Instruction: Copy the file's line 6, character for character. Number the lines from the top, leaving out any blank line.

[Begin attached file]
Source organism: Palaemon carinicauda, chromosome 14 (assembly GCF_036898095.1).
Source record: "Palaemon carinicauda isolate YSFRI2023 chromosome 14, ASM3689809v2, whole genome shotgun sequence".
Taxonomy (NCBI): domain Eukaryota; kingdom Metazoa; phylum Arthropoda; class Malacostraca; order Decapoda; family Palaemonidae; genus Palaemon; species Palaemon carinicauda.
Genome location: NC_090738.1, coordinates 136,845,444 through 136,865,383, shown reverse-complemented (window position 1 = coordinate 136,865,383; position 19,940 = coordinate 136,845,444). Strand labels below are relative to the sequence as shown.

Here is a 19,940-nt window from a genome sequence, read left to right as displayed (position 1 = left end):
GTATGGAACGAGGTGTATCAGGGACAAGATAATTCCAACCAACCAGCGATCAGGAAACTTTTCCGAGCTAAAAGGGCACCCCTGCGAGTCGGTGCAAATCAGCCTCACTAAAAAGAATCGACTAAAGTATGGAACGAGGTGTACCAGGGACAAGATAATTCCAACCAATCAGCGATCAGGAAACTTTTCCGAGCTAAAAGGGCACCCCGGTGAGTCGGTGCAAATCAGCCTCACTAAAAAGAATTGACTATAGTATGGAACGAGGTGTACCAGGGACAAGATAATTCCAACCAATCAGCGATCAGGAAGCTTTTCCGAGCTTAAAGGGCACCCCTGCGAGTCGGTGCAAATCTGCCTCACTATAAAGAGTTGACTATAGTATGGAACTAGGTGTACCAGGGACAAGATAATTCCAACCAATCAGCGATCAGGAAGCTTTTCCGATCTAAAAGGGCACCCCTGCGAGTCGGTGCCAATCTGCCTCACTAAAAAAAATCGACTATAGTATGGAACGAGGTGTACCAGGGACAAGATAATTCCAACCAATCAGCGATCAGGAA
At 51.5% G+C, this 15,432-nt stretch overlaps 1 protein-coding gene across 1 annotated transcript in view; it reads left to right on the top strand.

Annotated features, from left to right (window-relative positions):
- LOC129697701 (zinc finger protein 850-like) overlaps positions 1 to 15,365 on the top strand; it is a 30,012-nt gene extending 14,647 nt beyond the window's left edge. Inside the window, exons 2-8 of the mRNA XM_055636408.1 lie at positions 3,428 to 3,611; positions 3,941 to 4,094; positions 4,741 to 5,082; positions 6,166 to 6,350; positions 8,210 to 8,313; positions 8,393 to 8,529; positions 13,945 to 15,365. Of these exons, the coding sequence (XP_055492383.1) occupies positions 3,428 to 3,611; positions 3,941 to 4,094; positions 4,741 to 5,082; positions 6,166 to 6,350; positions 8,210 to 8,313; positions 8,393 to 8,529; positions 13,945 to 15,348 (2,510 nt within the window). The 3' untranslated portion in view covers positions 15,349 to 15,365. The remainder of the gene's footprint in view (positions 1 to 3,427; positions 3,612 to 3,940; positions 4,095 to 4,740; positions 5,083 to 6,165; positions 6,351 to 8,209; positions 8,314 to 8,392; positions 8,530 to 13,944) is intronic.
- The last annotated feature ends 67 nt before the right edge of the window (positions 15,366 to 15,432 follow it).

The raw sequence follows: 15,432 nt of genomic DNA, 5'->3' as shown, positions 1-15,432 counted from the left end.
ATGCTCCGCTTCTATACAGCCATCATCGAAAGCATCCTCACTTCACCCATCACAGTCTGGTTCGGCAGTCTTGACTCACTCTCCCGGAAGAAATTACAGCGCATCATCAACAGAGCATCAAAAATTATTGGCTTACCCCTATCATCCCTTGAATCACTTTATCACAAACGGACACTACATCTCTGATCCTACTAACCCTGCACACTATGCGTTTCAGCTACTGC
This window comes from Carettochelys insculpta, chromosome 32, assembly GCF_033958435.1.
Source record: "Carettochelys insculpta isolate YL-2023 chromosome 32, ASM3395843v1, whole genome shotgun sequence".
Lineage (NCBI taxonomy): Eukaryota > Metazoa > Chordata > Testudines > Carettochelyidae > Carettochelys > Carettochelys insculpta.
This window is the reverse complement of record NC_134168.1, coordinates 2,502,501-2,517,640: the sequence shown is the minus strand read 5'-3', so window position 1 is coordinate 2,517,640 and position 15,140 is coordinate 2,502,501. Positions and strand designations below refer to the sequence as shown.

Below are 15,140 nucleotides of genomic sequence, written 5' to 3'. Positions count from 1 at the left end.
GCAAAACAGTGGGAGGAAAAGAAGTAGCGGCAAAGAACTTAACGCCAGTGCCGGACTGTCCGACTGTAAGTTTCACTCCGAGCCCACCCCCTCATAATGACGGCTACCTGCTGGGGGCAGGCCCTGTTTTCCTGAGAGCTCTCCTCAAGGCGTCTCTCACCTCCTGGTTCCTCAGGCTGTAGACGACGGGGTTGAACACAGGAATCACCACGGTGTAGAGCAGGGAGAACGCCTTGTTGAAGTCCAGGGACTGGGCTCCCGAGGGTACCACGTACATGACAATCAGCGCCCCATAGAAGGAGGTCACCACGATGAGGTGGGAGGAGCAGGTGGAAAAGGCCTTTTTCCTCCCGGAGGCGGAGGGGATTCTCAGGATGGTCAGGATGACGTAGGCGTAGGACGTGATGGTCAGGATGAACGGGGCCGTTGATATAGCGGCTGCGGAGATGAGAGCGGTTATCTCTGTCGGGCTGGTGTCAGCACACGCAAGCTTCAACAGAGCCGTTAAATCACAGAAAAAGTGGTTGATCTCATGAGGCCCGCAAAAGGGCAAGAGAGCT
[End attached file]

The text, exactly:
GTATGGAACGAGGTGTATCAGGGACAAGATAATTCCAACCAACCAGCGATCAGGAAACTTTTCCGAGCTAAAAGGGCACCCCTGCGAGTCGGTGCAAATCAGCCTCACTAAAAAGAATCGACTAAAGTATGGAACGAGGTGTACCAGGGACAAGATAATTCCAACCAATCAGCGATCAGGAAACTTTTCCGAGCTAAAAGGGCACCCCGGTGAGTCGGTGCAAATCAGCCTCACTAAAAAGAATTGACTATAGTATGGAACGAGGTGTACCAGGGACAAGATAATTCCAACCAATCAGCGATCAGGAAGCTTTTCCGAGCTTAAAGGGCACCCCTGCGAGTCGGTGCAAATCTGCCTCACTATAAAGAGTTGACTATAGTATGGAACTAGGTGTACCAGGGACAAGATAATTCCAACCAATCAGCGATCAGGAAGCTTTTCCGATCTAAAAGGGCACCCCTGCGAGTCGGTGCCAATCTGCCTCACTAAAAAAAATCGACTATAGTATGGAACGAGGTGTACCAGGGACAAGATAATTCCAACCAATCAGCGATCAGGAA